8. I normally feel totally ignorant among such well-read company, but I was able to look cool twice: once, someone was looking for the word “Esperanto” (“What was that universal language they tried to get started?”) and I supplied it, and once someone was looking for the name “William Morris” (“You know, the wallpaper guy. . . .”) and I supplied it. I don’t get to do that very often — it’s one of those rare, rare occasions such as when I’ve read a book that someone else in the room (or his/her dog) hasn’t.

9. On Sunday, I had lunch with John R. Fultz, a widely-read and well-spoken writer of fantasy for Black Gate and Weird Tales, a writer for the comic books Zombie Tales and Cthulhu Tales, and creator of the graphic novel Primordia which is coming out in hardback in December. For a fantastic interview with John, visit: http://www.staticmultimedia.com/print/features/john_fultz_and_primordia

10. It seems there’s always a clear-cut “final encounter” of the con, a meeting or image that sends me on my way. This time it was in the wee hours of Monday morning as I was leaving the hotel to catch my flight. Gordon Van Gelder was down in the lobby, too, waiting for the person with whom he was heading to the airport. We chatted for a minute or two about how it was too bad we hadn’t gotten a chance to chat for a minute or two. . . .

Okay — let’s move on to programming. These are the activities I attended:

Thursday:

Readings by Lori Ann White and Blake Charlton

Panel: “Poe’s Influence”

Opening Ceremonies

Readings by Janni Lee Simner, Catherine Cheek, and Louise Marley

Reading by Frederic S. Durbin — thought I’d better show up for that. Without me, he only would have had nine people, counting the sound lady and his agent. . . .

Publishers’ parties

Friday:

Panel: “Writing Human Characters, Whether or Not Human”

Interview: “VanderMeer on VanderMeer” (The VanderMeers interviewed each other. It was quite entertaining as well as informative. Ann is the current editor of Weird Tales, and I was deeply impressed by her answer regarding her proudest moment. It wasn’t any honor or award — it was when a writer sent her his published book, which she read and absolutely loved, and then he told her how she’d sent him a rejection slip when he’d just been starting out, but it was a careful, detailed, instructive, and very encouraging rejection, and it pushed him to stay with his craft and not to give up. Ann got emotional telling the story — you could tell his letter had touched her. She said that’s why she does what she does.)

Presentation: John Picacio’s “Shelf Lives: The Art and Design of Book Covers” — a slideshow — fascinating!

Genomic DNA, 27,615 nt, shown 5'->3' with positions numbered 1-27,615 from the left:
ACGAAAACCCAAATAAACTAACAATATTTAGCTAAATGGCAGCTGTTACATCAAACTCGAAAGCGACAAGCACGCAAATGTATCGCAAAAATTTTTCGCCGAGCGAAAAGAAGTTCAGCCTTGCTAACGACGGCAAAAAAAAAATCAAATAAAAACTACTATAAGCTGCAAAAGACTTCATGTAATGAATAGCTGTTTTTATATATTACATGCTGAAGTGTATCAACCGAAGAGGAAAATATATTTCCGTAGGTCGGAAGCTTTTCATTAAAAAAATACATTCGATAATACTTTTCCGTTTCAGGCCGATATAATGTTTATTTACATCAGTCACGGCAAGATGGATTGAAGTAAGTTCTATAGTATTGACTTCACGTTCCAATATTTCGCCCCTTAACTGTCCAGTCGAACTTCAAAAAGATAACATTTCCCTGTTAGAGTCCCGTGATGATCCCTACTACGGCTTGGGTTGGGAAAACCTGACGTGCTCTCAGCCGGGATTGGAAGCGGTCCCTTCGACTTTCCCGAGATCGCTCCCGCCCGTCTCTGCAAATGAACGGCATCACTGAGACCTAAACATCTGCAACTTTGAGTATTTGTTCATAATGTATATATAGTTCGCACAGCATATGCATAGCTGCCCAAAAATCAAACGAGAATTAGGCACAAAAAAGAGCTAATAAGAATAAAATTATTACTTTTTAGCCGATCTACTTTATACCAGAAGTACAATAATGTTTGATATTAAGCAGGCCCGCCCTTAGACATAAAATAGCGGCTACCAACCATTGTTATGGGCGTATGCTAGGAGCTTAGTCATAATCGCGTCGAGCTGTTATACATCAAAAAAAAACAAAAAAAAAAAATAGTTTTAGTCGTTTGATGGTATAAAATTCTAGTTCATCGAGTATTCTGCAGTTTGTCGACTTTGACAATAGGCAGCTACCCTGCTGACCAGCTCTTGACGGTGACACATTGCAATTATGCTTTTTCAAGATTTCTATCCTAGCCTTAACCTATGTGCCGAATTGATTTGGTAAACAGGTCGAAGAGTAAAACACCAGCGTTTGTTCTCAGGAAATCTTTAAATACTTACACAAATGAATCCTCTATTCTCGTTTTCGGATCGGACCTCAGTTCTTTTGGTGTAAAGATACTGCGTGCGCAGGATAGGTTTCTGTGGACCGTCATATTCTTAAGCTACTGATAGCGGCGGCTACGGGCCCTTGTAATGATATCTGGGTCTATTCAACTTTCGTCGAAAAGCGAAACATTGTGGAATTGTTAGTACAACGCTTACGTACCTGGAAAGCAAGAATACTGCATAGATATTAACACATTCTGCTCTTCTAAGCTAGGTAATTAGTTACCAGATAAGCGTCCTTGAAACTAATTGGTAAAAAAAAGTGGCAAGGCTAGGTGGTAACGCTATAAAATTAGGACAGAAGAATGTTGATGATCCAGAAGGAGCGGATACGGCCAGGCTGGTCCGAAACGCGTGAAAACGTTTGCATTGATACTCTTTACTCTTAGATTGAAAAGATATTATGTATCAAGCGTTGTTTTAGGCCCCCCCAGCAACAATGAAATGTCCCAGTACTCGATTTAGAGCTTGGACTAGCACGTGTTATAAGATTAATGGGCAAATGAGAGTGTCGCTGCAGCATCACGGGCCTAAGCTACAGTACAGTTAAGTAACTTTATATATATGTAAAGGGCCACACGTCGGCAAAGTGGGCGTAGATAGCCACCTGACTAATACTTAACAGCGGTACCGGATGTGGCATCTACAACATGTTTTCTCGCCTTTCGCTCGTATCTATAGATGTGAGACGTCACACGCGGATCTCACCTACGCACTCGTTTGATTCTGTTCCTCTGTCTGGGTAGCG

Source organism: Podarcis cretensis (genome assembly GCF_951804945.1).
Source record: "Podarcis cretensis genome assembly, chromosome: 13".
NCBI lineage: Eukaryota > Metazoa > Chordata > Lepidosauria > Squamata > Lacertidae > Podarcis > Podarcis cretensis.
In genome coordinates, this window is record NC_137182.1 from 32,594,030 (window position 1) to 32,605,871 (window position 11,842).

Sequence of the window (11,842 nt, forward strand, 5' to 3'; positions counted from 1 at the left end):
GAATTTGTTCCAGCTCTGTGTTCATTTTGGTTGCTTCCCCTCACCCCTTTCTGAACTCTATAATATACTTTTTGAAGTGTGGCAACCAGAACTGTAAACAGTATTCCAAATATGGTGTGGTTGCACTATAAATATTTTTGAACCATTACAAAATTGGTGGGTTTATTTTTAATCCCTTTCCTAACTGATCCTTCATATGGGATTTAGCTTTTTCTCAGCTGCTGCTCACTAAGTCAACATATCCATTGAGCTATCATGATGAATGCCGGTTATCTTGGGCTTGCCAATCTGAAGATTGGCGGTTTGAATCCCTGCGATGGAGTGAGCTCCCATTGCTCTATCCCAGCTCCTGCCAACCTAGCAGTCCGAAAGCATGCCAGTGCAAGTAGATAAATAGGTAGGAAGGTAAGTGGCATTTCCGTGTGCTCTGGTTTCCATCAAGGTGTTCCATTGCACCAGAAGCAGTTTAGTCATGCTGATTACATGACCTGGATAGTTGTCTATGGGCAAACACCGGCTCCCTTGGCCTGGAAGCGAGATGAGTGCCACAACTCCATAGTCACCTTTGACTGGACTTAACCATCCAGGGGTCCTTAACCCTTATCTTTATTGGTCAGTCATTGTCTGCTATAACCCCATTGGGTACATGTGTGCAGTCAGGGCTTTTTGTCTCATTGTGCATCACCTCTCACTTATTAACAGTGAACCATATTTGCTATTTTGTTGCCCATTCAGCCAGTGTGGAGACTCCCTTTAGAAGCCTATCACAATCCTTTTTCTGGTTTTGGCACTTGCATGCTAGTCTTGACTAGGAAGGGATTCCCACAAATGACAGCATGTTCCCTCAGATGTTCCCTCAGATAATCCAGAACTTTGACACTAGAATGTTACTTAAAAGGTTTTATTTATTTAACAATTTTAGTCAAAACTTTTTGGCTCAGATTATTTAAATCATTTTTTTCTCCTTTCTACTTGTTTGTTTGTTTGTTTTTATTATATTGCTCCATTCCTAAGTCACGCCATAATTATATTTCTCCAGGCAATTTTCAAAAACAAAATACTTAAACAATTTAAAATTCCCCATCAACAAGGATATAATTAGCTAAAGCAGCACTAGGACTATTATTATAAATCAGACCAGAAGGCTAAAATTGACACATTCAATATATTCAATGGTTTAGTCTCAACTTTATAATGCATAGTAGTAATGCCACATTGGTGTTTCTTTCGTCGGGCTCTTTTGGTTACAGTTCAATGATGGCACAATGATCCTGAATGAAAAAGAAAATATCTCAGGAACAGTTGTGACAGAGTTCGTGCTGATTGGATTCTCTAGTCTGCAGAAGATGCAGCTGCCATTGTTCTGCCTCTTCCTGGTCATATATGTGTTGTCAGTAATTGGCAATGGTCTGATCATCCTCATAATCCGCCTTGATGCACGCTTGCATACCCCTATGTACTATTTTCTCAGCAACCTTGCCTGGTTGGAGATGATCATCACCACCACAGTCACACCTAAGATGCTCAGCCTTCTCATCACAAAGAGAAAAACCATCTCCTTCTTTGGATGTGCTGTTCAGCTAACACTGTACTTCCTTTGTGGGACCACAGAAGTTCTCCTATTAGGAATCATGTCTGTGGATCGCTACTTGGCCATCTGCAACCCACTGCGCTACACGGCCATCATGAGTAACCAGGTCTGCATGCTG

Lunch with Eddie

Panel: “The Role of the Raven” (This was one of the best panels at the convention. The panelists discussed what ravens are actually like in the real world, what they were like in the Norse eddas, how Poe used his, and the role they’ve played and continue to play in fantasy fiction. More on this when we go through my “content” notebook!)

Panel: “Overlooked Early Writers of the Supernatural” (This was another of the absolute best this year!)

Panel: “The Last Resort” (This was a good one about the use of violence: what it’s really like to physically fight with someone; how violence is often used too frequently and/or casually by writers; how to find a balance and perhaps achieve violent tension without actual violence.)

Group Autographing

Parties

Saturday:

Panel: “Why Steampunk Now?” (More on this is coming!)

Presentation by Lisa Snellings: “Know the Soup You’re In”

Panel: “When People Confuse the Author with His/Her Work” (The panelists for this were Mark Ferrari, Scott Edelman, Ellen Kushner, Garth Nix, and Tim Powers. With a lineup like that, I would have gone to hear them if the topic had been the finer points of the tax code! And sure enough, it was fantastic.)

Panel: “Urban Fantasy as Alternate History”

Panel: “Coarse Dialog and Graceful Description — A Balancing Act” (#%*! Nice!)

Panel: “Notable Books of the Year”

Panel: “What Makes a Good Monster”

Panel: “The Sorcerer in Fantasy”

JABberwocky dinner

Parties

Sunday:

Panel: “Contemporary Rural Fantasy” (Another good one!)

Panel:  “Bad Food, Bad Clothes, and Bad Breath” (This was about what living conditions were really like in the ancient, medieval, and pre-industrial world. The panelists were incredibly knowledgeable — it was really fascinating. Did you know, for example, that in general, human longevity took a dramatic plunge when we started farming? We gathered together in communities, started wallowing in our filth and breathing on each other, and diseases abounded!)

Awards Ceremony

Panel: “Awards Postmortem” (The World Fantasy Awards judges talked about the task they had and how they made their decisions.)

Watch this space! As soon as I’m able, I’m going to do an entry on my “content” notes — a posting like the one last year that I called “Wisdom from World Fantasy” — and one on the Winchester Mystery House, which you won’t want to miss!